Conveniently the predetermined fuel output pressure is set by a resilient means prestressed to a set degree, and the means to vary the output pressure adjust the degree of stress on the resilient means. Preferably the resilient means is a spring tensioned or compressed to a degree to provide a load necessary to set the required base fuel pressure. The degree of compression or tension of the spring is increased to increse the fuel output pressure upon the engine reaching a predetermined load and is subsequently reduced upon the engine speed falling below the selected load.

In this specification reference is made to varying the penetration of the fuel spray by adjusting the delivery pressure of the fuel into the combustion chamber, in relation to a particular change or changes in engine load demand, and this demand may be detected in a number of ways. In many engine applications, the speed of the engine under most operating conditions is indicative of the engine load, particularly where the engine is normally operated within specific speed ranges, such as in outboard marine engines. Accordingly as engine speed is conveniently sensed, and requires comparatively simple sensors, the engine speed is monitored to detect the occurrence of the load change at which the change in fuel penetration is to be affected.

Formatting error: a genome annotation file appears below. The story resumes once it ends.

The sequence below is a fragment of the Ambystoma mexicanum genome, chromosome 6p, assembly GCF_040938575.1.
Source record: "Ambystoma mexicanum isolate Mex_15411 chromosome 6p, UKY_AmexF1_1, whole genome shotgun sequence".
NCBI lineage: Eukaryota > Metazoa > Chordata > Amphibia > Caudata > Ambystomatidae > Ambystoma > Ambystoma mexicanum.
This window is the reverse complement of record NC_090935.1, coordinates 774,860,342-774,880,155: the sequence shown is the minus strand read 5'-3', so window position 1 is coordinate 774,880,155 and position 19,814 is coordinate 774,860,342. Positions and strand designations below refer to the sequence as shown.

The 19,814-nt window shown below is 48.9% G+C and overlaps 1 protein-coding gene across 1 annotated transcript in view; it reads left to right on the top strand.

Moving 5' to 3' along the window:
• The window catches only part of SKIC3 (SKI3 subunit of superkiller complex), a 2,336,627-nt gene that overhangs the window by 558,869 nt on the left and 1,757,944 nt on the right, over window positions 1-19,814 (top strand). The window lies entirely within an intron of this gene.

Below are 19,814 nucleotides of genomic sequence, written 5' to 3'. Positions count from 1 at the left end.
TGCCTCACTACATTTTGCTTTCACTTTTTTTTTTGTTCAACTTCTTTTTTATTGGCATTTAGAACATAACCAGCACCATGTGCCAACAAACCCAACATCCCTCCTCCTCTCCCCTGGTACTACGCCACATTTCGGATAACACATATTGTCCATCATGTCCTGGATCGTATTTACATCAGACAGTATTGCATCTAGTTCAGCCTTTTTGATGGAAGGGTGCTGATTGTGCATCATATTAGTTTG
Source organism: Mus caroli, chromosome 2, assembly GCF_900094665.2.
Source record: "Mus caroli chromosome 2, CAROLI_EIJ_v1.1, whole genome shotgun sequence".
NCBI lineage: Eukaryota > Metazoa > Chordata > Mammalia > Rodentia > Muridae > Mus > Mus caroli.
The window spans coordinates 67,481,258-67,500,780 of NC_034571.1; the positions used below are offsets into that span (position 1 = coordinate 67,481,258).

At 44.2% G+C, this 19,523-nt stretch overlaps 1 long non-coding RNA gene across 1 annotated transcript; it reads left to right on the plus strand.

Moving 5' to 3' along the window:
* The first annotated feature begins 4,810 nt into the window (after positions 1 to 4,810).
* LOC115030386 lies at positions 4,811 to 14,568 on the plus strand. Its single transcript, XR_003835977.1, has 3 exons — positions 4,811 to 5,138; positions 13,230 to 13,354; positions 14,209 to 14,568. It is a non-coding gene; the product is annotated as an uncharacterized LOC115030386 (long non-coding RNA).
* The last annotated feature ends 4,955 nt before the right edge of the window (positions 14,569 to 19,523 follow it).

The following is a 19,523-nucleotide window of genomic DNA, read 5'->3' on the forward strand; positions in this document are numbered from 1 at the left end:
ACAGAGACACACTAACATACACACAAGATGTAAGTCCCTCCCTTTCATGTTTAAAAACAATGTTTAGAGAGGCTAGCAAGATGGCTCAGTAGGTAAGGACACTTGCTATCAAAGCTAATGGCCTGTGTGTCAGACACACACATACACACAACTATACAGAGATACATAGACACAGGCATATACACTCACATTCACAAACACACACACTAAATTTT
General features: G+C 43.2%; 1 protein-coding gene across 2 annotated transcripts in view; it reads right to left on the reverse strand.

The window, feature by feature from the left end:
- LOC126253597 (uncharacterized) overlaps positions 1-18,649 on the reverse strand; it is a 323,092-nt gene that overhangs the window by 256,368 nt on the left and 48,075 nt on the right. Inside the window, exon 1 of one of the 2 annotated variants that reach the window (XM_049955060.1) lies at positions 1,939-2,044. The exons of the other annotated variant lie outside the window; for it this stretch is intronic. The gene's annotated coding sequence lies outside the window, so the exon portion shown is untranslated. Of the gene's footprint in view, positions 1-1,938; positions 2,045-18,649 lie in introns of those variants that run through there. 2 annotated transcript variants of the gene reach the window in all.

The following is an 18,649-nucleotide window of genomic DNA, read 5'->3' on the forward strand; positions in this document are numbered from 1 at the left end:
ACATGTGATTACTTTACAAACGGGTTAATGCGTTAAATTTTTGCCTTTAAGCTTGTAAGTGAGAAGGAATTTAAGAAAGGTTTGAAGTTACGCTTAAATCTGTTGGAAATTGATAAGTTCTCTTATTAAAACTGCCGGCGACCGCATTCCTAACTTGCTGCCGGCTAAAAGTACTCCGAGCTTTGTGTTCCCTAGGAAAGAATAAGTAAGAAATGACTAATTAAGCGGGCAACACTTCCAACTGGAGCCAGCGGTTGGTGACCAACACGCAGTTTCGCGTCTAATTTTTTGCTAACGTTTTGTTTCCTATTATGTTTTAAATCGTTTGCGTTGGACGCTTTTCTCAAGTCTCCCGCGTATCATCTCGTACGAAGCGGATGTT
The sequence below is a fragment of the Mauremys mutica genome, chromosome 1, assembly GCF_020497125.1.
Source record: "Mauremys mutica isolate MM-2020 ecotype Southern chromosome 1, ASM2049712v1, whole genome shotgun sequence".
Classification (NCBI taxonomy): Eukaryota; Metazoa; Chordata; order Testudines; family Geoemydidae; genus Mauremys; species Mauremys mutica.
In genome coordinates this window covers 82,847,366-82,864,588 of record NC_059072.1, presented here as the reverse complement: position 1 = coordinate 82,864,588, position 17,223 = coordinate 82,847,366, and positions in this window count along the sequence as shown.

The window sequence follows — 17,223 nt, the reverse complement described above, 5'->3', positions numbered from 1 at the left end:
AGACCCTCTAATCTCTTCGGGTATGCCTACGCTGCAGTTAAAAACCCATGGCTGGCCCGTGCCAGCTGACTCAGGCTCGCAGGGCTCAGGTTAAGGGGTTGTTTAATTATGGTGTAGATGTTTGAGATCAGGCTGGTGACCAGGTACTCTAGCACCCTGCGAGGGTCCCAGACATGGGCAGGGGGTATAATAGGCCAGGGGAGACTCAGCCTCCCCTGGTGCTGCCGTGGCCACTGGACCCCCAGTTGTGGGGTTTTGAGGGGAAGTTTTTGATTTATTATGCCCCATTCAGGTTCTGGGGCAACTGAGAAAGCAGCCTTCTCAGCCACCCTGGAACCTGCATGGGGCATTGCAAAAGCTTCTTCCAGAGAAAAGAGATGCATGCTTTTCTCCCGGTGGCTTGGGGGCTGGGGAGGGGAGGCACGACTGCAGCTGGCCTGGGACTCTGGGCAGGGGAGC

The invention will be more readily understood from the following description, with reference to the accompanying drawings, of one practical arrangement of the fuel and air pressure regulating device incorporated in a fuel injection system.

In the drawings:

FIG. 1 is an axial section view of a two stroke cycle engine having a direct in-cylinder fuel injection system.